Your life is in your data. Own it.

I've been using google documents a lot lately, as I like the convenience of being able to close a document at work, then come back home and pick up right where I left off after dinner. It's got me thinking about this new fangled idea that our digital lives should live in the cloud, though.

Now, don't get me wrong, I love my gmail. I just worry that people have no qualms about entrusting their important data exclusively to third parties anymore. Three illustrative stories_

  1. Ma.gnolia, host to the online bookmarks of tens of thousands of people, suffers massive "data corruption and loss". The end result is that many people have to start from scratch.
  2. A gmail user wakes up one day to find that he is locked out of his account for no reason, and it takes him over a week to get his access restored.
  3. AOL Hometown, a sort of neo-geocities, shuts down with very little notice_
    We’re talking about terabytes, terabytes of data, of hundreds of thousands of man-hours of work, crafted by people, an anthropological bonanza and a critical part of online history, wiped out because someone had to show that they were cutting costs this quarter. It’s an eviction; a mass eviction that happened under our noses and we let it happen.

Think, for a second, about what's in your email archives_ phone numbers and addresses of your friends, instructions for getting that tricky system at work to function correctly, love letters, pictures of your family vacation.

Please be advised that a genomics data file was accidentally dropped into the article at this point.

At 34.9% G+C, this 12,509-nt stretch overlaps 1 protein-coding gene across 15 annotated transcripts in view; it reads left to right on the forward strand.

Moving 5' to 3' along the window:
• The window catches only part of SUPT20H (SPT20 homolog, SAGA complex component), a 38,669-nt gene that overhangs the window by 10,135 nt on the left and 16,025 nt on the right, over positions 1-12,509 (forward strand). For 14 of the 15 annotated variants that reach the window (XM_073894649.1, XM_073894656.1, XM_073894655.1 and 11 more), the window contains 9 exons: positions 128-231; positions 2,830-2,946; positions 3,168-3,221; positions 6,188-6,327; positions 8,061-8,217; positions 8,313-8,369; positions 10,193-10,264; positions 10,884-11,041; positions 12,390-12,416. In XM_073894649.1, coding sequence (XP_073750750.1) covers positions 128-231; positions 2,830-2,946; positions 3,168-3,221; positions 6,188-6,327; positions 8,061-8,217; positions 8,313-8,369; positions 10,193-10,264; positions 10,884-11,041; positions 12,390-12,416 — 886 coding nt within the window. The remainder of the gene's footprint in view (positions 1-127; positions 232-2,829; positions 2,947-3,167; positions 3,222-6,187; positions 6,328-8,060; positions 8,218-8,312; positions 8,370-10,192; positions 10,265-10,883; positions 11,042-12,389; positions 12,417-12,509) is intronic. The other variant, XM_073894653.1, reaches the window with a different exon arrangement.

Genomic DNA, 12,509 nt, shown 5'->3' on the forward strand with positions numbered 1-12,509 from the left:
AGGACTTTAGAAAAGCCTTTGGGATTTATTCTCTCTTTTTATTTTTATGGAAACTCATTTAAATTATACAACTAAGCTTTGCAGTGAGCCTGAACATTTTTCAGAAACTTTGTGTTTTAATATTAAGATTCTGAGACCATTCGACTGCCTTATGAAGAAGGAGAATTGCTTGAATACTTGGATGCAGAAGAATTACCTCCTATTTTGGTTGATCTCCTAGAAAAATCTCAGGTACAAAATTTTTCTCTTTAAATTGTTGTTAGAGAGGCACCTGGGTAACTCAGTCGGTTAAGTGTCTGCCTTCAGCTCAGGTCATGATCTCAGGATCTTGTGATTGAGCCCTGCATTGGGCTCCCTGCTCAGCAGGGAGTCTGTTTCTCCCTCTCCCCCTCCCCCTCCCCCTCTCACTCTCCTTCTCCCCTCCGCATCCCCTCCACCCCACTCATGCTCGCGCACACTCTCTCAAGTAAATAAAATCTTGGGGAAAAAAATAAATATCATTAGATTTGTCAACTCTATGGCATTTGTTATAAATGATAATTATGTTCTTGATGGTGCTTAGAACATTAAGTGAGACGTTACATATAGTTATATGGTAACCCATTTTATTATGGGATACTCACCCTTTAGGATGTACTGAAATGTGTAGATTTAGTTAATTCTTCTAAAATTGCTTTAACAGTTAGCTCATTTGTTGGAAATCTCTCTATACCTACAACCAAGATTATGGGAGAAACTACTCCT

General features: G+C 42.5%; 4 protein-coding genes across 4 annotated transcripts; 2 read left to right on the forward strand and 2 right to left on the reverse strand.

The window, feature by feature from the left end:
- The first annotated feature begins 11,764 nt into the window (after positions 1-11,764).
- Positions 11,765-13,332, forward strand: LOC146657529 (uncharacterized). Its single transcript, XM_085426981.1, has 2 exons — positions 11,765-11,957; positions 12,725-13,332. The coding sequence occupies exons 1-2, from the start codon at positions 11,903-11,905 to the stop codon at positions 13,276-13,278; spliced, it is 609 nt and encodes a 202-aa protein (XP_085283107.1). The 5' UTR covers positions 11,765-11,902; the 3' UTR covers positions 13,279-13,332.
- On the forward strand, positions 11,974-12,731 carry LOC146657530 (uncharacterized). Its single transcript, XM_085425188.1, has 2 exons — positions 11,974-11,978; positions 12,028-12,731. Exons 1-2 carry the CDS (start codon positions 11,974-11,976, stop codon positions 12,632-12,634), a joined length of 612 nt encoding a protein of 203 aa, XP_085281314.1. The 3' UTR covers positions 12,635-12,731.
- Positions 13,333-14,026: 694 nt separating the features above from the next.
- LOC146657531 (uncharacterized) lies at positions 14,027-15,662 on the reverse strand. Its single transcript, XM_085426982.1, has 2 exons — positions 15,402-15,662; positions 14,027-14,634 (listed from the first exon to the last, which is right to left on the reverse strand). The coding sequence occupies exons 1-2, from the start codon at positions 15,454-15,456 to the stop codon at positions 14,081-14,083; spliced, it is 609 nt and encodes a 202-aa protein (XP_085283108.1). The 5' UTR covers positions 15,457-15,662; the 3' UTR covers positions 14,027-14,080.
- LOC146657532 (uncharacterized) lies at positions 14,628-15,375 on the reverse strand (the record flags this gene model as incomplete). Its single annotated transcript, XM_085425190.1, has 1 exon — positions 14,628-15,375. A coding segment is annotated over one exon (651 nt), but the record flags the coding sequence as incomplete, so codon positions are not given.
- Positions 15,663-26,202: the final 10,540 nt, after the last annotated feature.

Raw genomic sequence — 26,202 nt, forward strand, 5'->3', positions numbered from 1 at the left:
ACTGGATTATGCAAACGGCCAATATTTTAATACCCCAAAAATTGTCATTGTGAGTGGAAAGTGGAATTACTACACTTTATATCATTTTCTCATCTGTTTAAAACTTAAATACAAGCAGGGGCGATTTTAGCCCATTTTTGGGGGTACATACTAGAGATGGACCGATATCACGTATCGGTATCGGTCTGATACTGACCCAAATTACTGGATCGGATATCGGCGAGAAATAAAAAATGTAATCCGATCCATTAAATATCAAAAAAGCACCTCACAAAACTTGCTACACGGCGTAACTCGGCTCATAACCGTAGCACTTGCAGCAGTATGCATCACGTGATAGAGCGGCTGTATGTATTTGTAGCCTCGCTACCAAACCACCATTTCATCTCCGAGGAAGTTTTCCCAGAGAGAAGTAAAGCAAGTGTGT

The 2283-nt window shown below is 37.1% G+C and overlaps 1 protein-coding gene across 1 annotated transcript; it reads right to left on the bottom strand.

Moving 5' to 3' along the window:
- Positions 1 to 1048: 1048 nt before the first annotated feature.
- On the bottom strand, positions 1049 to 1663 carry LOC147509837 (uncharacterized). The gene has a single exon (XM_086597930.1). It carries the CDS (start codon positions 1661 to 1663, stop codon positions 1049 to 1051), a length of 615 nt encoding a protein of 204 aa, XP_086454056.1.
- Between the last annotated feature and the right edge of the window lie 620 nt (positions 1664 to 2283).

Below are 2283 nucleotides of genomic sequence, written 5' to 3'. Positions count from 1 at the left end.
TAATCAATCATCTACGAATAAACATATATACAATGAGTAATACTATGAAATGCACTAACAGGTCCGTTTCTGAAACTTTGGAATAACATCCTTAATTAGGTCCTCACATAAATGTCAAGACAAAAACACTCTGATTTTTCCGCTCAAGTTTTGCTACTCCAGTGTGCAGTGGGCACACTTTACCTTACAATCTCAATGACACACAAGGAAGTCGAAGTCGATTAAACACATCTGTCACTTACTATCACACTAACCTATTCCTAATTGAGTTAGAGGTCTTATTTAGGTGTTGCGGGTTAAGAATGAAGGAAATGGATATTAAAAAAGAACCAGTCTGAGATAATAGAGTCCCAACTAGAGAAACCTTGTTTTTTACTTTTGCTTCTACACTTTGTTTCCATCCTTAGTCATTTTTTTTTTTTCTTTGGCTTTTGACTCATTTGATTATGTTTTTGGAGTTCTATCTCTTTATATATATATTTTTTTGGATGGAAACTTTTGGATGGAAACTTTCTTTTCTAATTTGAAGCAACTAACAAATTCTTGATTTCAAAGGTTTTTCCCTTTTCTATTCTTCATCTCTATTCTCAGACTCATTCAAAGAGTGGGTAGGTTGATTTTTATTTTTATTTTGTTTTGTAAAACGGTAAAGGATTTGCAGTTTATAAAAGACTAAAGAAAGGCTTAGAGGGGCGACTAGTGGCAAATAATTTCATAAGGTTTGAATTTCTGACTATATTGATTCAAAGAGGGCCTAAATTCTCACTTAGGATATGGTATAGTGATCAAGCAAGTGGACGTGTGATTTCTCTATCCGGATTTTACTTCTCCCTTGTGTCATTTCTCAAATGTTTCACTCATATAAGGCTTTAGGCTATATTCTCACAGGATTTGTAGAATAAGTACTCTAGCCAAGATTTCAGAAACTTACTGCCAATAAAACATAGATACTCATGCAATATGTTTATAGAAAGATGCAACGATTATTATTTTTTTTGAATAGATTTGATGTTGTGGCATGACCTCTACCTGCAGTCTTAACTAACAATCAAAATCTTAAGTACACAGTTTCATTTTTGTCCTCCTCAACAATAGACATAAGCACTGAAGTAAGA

Sure there's a lot of chaff mixed in, but some of this content is irreplaceable. Ever seen the love letters that your grandfather wrote your grandmother? Sure, we're exchanging sappy poetry in a different medium now, but shouldn't your grandkids have the same opportunity?

So stop trusting the cloud to keep this stuff safe for you. Set up Thunderbird to keep a local copy of your email. Use Google Docs Download or gdatacopier to keep copies of your online documents. Don't ever delete local copies of those pictures after you upload them to Flickr. And for the love of pete, stop using services like Hotmail that give you no way to download your mail. Who's mail is it, anyway?

Update_ Some more discussion over at Friend Feed


Written by geo -

Couldn't agree more. I have always tried to keep copies of everything. furthermore if I am going to upload something I try to do it to a place where I will get a piece of the ad sales that sit beside my content or comments.

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